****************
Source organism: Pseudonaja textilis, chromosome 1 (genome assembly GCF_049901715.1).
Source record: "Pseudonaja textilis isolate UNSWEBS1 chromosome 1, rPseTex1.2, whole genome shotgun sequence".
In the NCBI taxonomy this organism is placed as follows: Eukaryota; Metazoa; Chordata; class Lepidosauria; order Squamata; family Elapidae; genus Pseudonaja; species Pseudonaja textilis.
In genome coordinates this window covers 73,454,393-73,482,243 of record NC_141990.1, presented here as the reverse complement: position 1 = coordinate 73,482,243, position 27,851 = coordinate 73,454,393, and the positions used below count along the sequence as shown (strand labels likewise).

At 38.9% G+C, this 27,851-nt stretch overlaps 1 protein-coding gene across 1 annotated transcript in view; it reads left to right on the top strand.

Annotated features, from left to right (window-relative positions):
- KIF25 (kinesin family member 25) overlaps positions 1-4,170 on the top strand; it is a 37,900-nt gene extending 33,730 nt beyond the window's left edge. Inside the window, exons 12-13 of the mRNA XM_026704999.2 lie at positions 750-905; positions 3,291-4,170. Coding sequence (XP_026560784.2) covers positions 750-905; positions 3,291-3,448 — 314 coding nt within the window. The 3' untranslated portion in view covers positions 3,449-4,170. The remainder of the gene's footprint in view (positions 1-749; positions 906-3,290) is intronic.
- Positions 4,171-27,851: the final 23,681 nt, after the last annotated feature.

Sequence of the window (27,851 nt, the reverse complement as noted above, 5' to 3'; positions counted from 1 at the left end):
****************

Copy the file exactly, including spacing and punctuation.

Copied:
Source organism: Pseudonaja textilis, chromosome 1 (genome assembly GCF_049901715.1).
Source record: "Pseudonaja textilis isolate UNSWEBS1 chromosome 1, rPseTex1.2, whole genome shotgun sequence".
In the NCBI taxonomy this organism is placed as follows: Eukaryota; Metazoa; Chordata; class Lepidosauria; order Squamata; family Elapidae; genus Pseudonaja; species Pseudonaja textilis.
In genome coordinates this window covers 73,454,393-73,482,243 of record NC_141990.1, presented here as the reverse complement: position 1 = coordinate 73,482,243, position 27,851 = coordinate 73,454,393, and the positions used below count along the sequence as shown (strand labels likewise).

At 38.9% G+C, this 27,851-nt stretch overlaps 1 protein-coding gene across 1 annotated transcript in view; it reads left to right on the top strand.

Annotated features, from left to right (window-relative positions):
- KIF25 (kinesin family member 25) overlaps positions 1-4,170 on the top strand; it is a 37,900-nt gene extending 33,730 nt beyond the window's left edge. Inside the window, exons 12-13 of the mRNA XM_026704999.2 lie at positions 750-905; positions 3,291-4,170. Coding sequence (XP_026560784.2) covers positions 750-905; positions 3,291-3,448 — 314 coding nt within the window. The 3' untranslated portion in view covers positions 3,449-4,170. The remainder of the gene's footprint in view (positions 1-749; positions 906-3,290) is intronic.
- Positions 4,171-27,851: the final 23,681 nt, after the last annotated feature.

Sequence of the window (27,851 nt, the reverse complement as noted above, 5' to 3'; positions counted from 1 at the left end):